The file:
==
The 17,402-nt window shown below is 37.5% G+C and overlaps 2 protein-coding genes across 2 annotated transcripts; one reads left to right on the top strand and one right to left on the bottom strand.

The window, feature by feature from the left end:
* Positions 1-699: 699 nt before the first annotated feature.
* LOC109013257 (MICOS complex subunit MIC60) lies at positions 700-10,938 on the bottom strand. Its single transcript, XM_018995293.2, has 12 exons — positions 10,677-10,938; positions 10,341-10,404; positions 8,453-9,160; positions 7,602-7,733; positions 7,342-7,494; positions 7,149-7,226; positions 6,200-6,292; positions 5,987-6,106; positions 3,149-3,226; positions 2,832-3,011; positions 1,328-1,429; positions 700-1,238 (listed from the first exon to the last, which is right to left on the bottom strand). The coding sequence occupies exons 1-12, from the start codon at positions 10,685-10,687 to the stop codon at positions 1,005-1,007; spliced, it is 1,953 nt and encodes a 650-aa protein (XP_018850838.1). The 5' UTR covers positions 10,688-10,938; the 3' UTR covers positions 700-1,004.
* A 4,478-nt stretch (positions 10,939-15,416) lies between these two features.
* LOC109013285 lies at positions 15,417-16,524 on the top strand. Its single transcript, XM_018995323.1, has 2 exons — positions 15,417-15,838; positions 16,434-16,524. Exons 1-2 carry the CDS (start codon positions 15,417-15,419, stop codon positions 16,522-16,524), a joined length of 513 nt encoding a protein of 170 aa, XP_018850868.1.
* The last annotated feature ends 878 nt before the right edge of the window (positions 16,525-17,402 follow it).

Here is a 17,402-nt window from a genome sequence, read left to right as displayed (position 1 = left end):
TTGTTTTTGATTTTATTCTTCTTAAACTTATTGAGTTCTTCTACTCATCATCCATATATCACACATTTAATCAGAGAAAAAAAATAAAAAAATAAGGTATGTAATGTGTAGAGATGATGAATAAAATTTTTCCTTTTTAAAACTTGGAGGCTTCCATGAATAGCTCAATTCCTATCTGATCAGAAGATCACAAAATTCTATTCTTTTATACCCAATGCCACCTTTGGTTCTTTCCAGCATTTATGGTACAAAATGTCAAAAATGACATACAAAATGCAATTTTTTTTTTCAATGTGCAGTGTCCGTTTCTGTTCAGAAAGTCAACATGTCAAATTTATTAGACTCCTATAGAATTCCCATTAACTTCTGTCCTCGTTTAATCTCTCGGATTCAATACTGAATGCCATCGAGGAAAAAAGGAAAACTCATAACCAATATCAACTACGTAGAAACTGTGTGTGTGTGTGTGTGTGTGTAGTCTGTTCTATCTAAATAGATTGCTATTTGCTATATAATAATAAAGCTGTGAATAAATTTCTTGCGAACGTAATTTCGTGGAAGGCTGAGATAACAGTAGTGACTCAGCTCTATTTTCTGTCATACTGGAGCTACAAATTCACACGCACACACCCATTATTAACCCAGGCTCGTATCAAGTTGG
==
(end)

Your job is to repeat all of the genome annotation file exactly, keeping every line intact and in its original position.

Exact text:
The 17,402-nt window shown below is 37.5% G+C and overlaps 2 protein-coding genes across 2 annotated transcripts; one reads left to right on the top strand and one right to left on the bottom strand.

The window, feature by feature from the left end:
* Positions 1-699: 699 nt before the first annotated feature.
* LOC109013257 (MICOS complex subunit MIC60) lies at positions 700-10,938 on the bottom strand. Its single transcript, XM_018995293.2, has 12 exons — positions 10,677-10,938; positions 10,341-10,404; positions 8,453-9,160; positions 7,602-7,733; positions 7,342-7,494; positions 7,149-7,226; positions 6,200-6,292; positions 5,987-6,106; positions 3,149-3,226; positions 2,832-3,011; positions 1,328-1,429; positions 700-1,238 (listed from the first exon to the last, which is right to left on the bottom strand). The coding sequence occupies exons 1-12, from the start codon at positions 10,685-10,687 to the stop codon at positions 1,005-1,007; spliced, it is 1,953 nt and encodes a 650-aa protein (XP_018850838.1). The 5' UTR covers positions 10,688-10,938; the 3' UTR covers positions 700-1,004.
* A 4,478-nt stretch (positions 10,939-15,416) lies between these two features.
* LOC109013285 lies at positions 15,417-16,524 on the top strand. Its single transcript, XM_018995323.1, has 2 exons — positions 15,417-15,838; positions 16,434-16,524. Exons 1-2 carry the CDS (start codon positions 15,417-15,419, stop codon positions 16,522-16,524), a joined length of 513 nt encoding a protein of 170 aa, XP_018850868.1.
* The last annotated feature ends 878 nt before the right edge of the window (positions 16,525-17,402 follow it).

Here is a 17,402-nt window from a genome sequence, read left to right as displayed (position 1 = left end):
TTGTTTTTGATTTTATTCTTCTTAAACTTATTGAGTTCTTCTACTCATCATCCATATATCACACATTTAATCAGAGAAAAAAAATAAAAAAATAAGGTATGTAATGTGTAGAGATGATGAATAAAATTTTTCCTTTTTAAAACTTGGAGGCTTCCATGAATAGCTCAATTCCTATCTGATCAGAAGATCACAAAATTCTATTCTTTTATACCCAATGCCACCTTTGGTTCTTTCCAGCATTTATGGTACAAAATGTCAAAAATGACATACAAAATGCAATTTTTTTTTTCAATGTGCAGTGTCCGTTTCTGTTCAGAAAGTCAACATGTCAAATTTATTAGACTCCTATAGAATTCCCATTAACTTCTGTCCTCGTTTAATCTCTCGGATTCAATACTGAATGCCATCGAGGAAAAAAGGAAAACTCATAACCAATATCAACTACGTAGAAACTGTGTGTGTGTGTGTGTGTGTGTAGTCTGTTCTATCTAAATAGATTGCTATTTGCTATATAATAATAAAGCTGTGAATAAATTTCTTGCGAACGTAATTTCGTGGAAGGCTGAGATAACAGTAGTGACTCAGCTCTATTTTCTGTCATACTGGAGCTACAAATTCACACGCACACACCCATTATTAACCCAGGCTCGTATCAAGTTGG